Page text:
Official conservatism conflicts with society

This week’s election of a pope fell between two momentous events, each showing how the world has tilted ever so slightly on its axis.

Francis’s election came at a consistory provoked by his predecessor Benedict’s resignation. Benedict’s decision came because he was weakened by age and was all but unprecedented in modern history. That Francis is not a European much less an Italian added to the sense that a momentous shift, the kind that defines era change, was afoot.

Even half a century ago — no more distant than 1963 — geopolitical change of that depth, especially in an organisation as rigidly and as enthusiastically conservative as the Catholic Church, would have been beyond the imagination even of that Church’s most ambitious innovators.

If an organisation as committed to time-honoured disciplines as the Catholic Church can countenance such profound change, maybe it’s an opportunity, on the eve of our national day which celebrates a Catholic saint, to wonder if Irish society is as open to real change as the Catholic Church has been in the last two weeks.

We seem to be happiest with the kind of visceral conservatism promoted by the Catholic Church but equally comfortable barely paying lip service to ideas we proclaim particularly Irish and closest to our hearts. A great number of Irish Catholics — if not the majority — are today baptism, communion, wedding, and funeral Catholics and have little interaction of any real meaning with the Church outside of those events.

Our position on the Irish language is similarly conflicted. We assert a great love of it and pledge a determination to promote it, but barely speak a word of it. This €1bn-a-year silliness must indicate some sort of a phobia about embracing a future where the old certainties are not longer certain.

Since the foundation of the State, our political system has been dominated by two conservative parties so similar that it would be very difficult for anyone unfamiliar with divisions defined by a civil war that ended 90 years ago to tell them apart. Indeed they are so similar that they barely disagree in any fundamental way. However, they agree absolutely on one thing — the impossibility of a merger. At a moment when Ireland is so very weakened, so utterly dependent on the kindness of strangers, it is worth taking a moment to consider how this artificial — in today’s terms at least — division has diminished our politics. If that may be disheartening, then consider for a moment the potential and energy squandered, consider all of the storms in teacups that distracted from the big picture because of this bloody-mindedness. This is surely the very definition of conservatism bordering on political stasis.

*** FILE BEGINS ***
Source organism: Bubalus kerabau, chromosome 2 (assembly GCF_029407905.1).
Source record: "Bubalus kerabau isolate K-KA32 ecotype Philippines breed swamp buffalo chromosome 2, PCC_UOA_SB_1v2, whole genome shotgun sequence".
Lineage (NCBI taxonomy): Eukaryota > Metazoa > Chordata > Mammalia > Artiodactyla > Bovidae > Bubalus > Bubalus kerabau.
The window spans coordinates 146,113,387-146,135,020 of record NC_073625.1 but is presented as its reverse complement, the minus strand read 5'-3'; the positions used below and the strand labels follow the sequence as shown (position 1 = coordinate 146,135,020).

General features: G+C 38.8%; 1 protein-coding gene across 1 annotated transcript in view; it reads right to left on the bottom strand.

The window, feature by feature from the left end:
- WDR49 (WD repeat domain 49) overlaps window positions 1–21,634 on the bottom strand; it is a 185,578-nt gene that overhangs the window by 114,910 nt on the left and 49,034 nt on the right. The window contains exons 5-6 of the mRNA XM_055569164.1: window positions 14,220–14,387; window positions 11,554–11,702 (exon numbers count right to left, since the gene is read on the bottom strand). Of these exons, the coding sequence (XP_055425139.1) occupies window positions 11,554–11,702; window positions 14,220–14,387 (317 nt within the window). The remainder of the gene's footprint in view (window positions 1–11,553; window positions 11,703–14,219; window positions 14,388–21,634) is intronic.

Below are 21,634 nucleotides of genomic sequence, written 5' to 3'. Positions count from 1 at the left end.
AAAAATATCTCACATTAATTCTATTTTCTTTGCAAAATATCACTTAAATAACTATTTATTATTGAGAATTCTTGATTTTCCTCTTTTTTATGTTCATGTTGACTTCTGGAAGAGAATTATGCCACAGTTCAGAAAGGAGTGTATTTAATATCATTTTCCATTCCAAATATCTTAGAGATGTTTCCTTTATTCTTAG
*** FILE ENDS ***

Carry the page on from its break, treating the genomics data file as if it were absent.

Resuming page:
Events, those great intruders, may be a catalyst for change though. The rise of Sinn Féin and left-leaning independents may eventually force a marriage between Fine Gael and Fianna Fáil that should have been consummated decades ago.

It is indeed ironic and sad that this institutional intransigence hangs over a society open to great change and great inward migration.

Tomorrow, millions of Irish people and millions more of their descendants will wear if not drown in the shamrock. Despite everything, those celebrations will be happy and heartfelt. It is hard not to think though that if the conflict between our official conservatism and our social tolerance and liberalism was not so great, that those celebrations would be even more joyous.


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